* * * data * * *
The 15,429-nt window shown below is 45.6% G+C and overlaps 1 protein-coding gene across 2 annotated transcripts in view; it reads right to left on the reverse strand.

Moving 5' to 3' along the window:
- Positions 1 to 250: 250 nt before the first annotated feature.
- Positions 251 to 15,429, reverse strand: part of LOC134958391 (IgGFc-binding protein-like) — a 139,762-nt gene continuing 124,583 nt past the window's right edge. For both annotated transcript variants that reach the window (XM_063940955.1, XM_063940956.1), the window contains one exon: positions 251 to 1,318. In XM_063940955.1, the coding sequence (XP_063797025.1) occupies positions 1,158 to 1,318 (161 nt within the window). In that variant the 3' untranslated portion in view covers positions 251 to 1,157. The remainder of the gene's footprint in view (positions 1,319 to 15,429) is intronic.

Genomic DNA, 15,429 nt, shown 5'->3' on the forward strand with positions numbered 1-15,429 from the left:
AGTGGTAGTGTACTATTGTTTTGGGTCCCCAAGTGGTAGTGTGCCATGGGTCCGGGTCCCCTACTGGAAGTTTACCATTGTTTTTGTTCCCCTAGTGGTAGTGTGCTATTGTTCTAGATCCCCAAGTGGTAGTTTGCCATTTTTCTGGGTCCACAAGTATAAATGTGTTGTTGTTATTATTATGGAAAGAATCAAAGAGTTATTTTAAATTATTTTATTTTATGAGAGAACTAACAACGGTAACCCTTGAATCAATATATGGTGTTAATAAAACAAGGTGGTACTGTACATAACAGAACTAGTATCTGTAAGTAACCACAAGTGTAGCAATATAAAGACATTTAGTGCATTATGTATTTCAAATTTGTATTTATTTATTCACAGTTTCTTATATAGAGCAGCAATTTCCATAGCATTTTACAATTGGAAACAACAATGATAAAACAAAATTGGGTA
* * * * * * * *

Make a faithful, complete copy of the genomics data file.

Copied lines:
The 15,429-nt window shown below is 45.6% G+C and overlaps 1 protein-coding gene across 2 annotated transcripts in view; it reads right to left on the reverse strand.

Moving 5' to 3' along the window:
- Positions 1 to 250: 250 nt before the first annotated feature.
- Positions 251 to 15,429, reverse strand: part of LOC134958391 (IgGFc-binding protein-like) — a 139,762-nt gene continuing 124,583 nt past the window's right edge. For both annotated transcript variants that reach the window (XM_063940955.1, XM_063940956.1), the window contains one exon: positions 251 to 1,318. In XM_063940955.1, the coding sequence (XP_063797025.1) occupies positions 1,158 to 1,318 (161 nt within the window). In that variant the 3' untranslated portion in view covers positions 251 to 1,157. The remainder of the gene's footprint in view (positions 1,319 to 15,429) is intronic.

Genomic DNA, 15,429 nt, shown 5'->3' on the forward strand with positions numbered 1-15,429 from the left:
AGTGGTAGTGTACTATTGTTTTGGGTCCCCAAGTGGTAGTGTGCCATGGGTCCGGGTCCCCTACTGGAAGTTTACCATTGTTTTTGTTCCCCTAGTGGTAGTGTGCTATTGTTCTAGATCCCCAAGTGGTAGTTTGCCATTTTTCTGGGTCCACAAGTATAAATGTGTTGTTGTTATTATTATGGAAAGAATCAAAGAGTTATTTTAAATTATTTTATTTTATGAGAGAACTAACAACGGTAACCCTTGAATCAATATATGGTGTTAATAAAACAAGGTGGTACTGTACATAACAGAACTAGTATCTGTAAGTAACCACAAGTGTAGCAATATAAAGACATTTAGTGCATTATGTATTTCAAATTTGTATTTATTTATTCACAGTTTCTTATATAGAGCAGCAATTTCCATAGCATTTTACAATTGGAAACAACAATGATAAAACAAAATTGGGTA